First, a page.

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The impact of a school-based water supply and treatment, hygiene, and sanitation programme on pupil diarrhoea: a cluster-randomized trial

  • M. C. FREEMAN (a1), T. CLASEN (a2), R. DREIBELBIS (a3), S. SABOORI (a1), L. E. GREENE (a1), B. BRUMBACK (a4), R. MUGA (a5) and R. RHEINGANS (a6)...

Summary

The impact of improved water, sanitation, and hygiene (WASH) access on mitigating illness is well documented, although impact of school-based WASH on school-aged children has not been rigorously explored. We conducted a cluster-randomized trial in Nyanza Province, Kenya to assess the impact of a school-based WASH intervention on diarrhoeal disease in primary-school pupils. Two study populations were used: schools with a nearby dry season water source and those without. Pupils attending ‘water-available’ schools that received hygiene promotion and water treatment (HP&WT) and sanitation improvements showed no difference in period prevalence or duration of illness compared to pupils attending control schools. Those pupils in schools that received only the HP&WT showed similar results. Pupils in ‘water-scarce’ schools that received a water-supply improvement, HP&WT and sanitation showed a reduction in diarrhoea incidence and days of illness. Our study revealed mixed results on the impact of improvements to school WASH improvements on pupil diarrhoea.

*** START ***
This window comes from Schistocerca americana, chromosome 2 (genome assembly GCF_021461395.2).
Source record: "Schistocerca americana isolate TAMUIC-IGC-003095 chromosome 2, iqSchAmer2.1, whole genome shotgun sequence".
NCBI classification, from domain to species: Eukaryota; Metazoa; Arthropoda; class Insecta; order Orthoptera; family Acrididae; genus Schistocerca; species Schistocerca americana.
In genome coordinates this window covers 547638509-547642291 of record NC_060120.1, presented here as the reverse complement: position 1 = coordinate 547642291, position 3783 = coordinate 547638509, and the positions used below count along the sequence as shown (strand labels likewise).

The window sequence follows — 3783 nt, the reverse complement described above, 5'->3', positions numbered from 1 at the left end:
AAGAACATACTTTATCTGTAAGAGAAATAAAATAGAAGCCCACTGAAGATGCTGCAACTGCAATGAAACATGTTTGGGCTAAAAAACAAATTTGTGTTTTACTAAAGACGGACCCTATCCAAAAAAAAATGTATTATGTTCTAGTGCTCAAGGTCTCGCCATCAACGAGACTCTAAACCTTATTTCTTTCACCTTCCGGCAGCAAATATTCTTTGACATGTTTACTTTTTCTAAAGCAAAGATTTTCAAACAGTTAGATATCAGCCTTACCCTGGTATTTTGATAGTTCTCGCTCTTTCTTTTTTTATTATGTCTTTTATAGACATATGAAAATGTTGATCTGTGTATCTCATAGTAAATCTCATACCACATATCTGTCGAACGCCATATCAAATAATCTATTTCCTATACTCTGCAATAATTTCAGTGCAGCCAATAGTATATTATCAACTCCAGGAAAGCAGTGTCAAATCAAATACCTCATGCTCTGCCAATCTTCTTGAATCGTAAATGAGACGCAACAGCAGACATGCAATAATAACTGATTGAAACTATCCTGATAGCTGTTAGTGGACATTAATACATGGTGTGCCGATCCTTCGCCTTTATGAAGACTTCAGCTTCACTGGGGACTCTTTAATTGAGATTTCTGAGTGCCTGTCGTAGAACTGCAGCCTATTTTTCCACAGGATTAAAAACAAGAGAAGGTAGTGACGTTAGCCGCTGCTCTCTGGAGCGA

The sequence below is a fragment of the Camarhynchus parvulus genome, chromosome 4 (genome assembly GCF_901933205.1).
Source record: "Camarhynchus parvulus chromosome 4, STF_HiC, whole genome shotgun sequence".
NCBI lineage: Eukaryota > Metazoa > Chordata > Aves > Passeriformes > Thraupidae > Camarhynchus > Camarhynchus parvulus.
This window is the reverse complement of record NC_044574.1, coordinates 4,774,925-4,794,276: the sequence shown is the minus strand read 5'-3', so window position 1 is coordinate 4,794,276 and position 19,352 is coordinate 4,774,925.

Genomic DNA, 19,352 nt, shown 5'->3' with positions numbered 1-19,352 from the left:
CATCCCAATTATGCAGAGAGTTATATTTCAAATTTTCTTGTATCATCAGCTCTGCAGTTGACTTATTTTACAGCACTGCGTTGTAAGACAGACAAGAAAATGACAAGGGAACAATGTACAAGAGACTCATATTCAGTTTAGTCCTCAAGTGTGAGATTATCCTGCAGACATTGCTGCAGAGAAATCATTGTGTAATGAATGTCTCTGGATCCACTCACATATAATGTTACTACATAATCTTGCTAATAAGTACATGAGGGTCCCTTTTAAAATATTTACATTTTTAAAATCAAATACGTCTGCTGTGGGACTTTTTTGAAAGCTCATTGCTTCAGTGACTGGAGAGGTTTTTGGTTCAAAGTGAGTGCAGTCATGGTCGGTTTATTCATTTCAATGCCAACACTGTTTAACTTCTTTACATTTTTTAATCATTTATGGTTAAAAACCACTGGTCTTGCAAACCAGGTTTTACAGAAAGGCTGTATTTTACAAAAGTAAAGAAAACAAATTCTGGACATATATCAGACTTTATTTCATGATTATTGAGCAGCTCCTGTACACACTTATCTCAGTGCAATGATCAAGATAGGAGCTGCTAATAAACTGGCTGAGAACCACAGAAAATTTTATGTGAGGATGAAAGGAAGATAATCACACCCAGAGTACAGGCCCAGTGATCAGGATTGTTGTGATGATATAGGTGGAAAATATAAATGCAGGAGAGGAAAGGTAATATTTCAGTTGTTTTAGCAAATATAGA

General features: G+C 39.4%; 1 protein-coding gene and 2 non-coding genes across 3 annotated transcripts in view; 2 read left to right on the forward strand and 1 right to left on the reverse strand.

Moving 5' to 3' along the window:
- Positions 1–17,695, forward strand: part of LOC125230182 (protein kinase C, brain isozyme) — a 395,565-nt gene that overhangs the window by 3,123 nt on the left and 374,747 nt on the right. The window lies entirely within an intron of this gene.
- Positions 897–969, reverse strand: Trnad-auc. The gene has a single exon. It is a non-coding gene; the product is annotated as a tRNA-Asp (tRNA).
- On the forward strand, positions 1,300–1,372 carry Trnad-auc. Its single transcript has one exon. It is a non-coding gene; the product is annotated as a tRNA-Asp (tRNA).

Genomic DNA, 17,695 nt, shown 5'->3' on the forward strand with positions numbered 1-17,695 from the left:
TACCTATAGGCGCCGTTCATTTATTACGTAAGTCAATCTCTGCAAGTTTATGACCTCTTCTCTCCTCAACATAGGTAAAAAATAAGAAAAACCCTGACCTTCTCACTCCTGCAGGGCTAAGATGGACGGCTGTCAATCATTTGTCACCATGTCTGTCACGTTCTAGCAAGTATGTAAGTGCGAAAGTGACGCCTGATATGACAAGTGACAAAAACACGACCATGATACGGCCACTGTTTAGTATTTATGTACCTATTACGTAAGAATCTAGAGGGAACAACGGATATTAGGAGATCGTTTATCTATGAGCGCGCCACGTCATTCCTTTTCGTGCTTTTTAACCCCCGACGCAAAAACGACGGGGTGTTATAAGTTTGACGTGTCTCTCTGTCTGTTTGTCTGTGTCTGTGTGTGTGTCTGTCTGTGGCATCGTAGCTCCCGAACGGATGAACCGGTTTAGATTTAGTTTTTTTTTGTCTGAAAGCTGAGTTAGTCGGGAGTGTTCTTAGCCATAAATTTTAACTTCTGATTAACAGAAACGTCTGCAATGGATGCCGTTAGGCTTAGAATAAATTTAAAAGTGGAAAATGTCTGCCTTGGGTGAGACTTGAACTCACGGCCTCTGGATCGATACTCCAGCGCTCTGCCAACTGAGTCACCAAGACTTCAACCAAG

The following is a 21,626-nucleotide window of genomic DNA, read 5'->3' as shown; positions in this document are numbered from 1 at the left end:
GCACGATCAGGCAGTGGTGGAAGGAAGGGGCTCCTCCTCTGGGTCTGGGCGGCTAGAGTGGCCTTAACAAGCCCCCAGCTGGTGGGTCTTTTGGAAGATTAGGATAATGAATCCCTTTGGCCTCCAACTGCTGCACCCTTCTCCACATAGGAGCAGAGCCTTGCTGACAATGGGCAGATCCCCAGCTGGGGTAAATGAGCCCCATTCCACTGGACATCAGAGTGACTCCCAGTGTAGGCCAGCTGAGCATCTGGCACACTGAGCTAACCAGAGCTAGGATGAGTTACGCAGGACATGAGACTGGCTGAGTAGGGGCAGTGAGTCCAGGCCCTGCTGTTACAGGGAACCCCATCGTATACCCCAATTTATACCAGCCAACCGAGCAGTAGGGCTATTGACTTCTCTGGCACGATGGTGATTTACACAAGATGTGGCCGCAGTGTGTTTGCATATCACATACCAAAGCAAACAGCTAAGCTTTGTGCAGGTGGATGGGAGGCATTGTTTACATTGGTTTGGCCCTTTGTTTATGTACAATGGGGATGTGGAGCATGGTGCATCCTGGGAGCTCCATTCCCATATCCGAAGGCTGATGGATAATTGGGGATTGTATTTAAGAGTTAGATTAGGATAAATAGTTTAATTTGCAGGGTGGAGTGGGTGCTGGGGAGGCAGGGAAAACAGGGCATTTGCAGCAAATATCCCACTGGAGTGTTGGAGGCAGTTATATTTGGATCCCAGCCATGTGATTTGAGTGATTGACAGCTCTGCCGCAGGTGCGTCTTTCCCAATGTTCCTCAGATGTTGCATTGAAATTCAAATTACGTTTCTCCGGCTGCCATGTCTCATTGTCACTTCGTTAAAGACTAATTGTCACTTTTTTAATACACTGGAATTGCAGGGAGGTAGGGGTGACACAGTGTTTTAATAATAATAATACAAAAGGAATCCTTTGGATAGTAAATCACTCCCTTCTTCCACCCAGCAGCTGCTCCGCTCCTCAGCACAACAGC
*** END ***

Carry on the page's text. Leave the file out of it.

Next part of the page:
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Corresponding author

* Author for correspondence: Dr M. C. Freeman, 1518 Clifton Road NE, CNR 2027 Atlanta, Georgia 30322, USA. (Email: mcfreem@emory.edu)

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